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More Effective Threat Visibility Using Identity and Device-Type Context

Following my previous blog post about identity and device aware IT platforms making IT operations easier and more effective, I wanted to delve a little deeper into a specific element of the IT infrastructure: Security Event & Information Management (SIEM) and Threat Defense (TD) systems.

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MS Detours: Ongoing vigilance keeps customers on the right track.

Detours is a library offered by Microsoft Research for interception of functions on x86 and x64 platforms. It is sold for commercial use to various vendors that build products ranging from security to gaming applications.

Detours is often injected into most or all of the processes, either system-wide or in the context of the logged in user. The most common way this is done is through the AppInit_Dlls registry value. Because the injection is typically applied to a large number of processes running under various permissions, extra care must be taken to ensure the library and its usage are very carefully reviewed by engineers with a strong understanding of the implications of such wide hooking.

We have used this library in our own security products at Cisco (both CSA and AnyConnect) to provide certain security functions on the system. During one of our research projects earlier this year, we noticed a peculiar pattern on Windows systems where processes we were hooking had a change in the in-memory permissions, which marked the headers of the modules from the normal READ/EXECUTE to now include WRITE as well.

This was quite alarming to us, because a dll should not be writeable when loaded into memory. What was interesting, and led to clues of what might be the cause, was that it was only the dlls that had functions we were actively trying to hook. They were the common Win32 dlls that one would typically intercept methods for, such as Kernel32.dll.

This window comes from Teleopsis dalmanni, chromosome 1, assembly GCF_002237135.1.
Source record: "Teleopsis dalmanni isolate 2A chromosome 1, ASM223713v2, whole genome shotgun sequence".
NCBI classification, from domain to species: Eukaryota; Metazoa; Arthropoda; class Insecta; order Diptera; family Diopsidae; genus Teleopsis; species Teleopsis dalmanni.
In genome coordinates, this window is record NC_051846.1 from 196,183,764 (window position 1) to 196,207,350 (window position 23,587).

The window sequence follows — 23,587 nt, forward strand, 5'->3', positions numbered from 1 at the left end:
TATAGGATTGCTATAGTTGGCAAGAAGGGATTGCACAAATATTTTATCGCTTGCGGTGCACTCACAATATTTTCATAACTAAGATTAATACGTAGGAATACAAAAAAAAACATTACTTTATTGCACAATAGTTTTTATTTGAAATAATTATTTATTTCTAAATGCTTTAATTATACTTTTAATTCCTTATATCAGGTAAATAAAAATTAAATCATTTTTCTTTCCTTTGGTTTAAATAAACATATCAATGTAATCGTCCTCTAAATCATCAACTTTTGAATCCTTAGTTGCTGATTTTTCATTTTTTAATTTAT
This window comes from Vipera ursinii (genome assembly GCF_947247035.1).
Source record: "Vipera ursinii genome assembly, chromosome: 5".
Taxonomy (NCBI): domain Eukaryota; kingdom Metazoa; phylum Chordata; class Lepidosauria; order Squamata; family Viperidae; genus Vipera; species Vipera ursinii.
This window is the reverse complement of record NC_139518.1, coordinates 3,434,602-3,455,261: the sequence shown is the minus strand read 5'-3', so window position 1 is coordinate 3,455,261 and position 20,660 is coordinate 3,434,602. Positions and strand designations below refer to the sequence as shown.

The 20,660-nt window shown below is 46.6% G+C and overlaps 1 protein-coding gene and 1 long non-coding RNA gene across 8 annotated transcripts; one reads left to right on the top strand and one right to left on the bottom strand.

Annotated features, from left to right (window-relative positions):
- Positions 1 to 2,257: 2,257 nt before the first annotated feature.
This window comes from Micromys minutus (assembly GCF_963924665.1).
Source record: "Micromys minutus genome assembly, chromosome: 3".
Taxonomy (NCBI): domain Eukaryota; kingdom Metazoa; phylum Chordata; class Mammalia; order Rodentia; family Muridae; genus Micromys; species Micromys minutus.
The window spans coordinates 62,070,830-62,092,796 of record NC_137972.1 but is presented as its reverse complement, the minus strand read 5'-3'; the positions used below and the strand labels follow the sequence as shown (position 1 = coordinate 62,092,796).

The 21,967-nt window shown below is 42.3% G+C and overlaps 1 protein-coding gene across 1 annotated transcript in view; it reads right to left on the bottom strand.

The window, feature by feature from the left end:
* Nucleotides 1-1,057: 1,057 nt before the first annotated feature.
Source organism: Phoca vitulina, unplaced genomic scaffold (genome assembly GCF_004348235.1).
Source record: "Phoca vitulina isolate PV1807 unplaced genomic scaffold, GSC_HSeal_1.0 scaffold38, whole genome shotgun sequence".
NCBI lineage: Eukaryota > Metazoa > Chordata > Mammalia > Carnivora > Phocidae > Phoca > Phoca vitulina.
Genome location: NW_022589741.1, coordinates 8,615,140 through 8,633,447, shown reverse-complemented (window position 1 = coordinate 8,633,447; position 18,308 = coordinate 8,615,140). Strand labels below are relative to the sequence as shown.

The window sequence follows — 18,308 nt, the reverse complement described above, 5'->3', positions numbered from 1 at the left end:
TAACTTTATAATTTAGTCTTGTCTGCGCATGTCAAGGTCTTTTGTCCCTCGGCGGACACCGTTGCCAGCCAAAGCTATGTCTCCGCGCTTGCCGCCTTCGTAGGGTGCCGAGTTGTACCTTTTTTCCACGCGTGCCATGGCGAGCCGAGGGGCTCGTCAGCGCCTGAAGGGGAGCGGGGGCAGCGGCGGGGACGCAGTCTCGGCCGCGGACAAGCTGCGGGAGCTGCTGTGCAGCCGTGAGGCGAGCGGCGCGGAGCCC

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The Phishing Grounds

On August 15, 2013, Brian Krebs featured a screen shot of a fake Outlook webmail login page used by the Syrian Electronic Army in a phishing attack against the Washington Post. If you look carefully at the location bar, you will note that the domain used in the phishing attack is ‘webmail.washpost.site88.net’.

Washington Post Phishing Attack Page

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Syrian Electronic Army Continues Spree: Cracks New York Times, Twitter and Huffington Post

The Syrian Electronic Army continues to hammer away at media organizations.  This afternoon the Syrian Electronic Army appears to have compromised the registrar Melbourne IT which hosts the domains of notable media organizations like Twitter, The New York Times, and The Huffington Post.

Syrian Electronic Army cracks Melbourne IT Registrar

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Crumbling to the Cookiebomb

Recently we have seen a spate of government websites hosting malicious Cookiebomb JavaScript. We have observed URLs with the top level domains such as ‘.gov.uk’, ‘.gov.tr’, ‘.gov.pl’ and the website of a middle eastern embassy in the US become compromised and expose visitors to malware infection. For malicious actors, highly reputable websites are a valuable target to compromise. Politically motivated attackers, such as the Syrian Electronic Army, can use these websites to highlight their cause, to cause embarrassment to an adversary, or to spread malware, possibly as part of a watering hole attack. Profit motivated distributors of malware can use these websites to infect the steady stream of visitors who trust the website and who are unlikely to suspect that it has been compromised.
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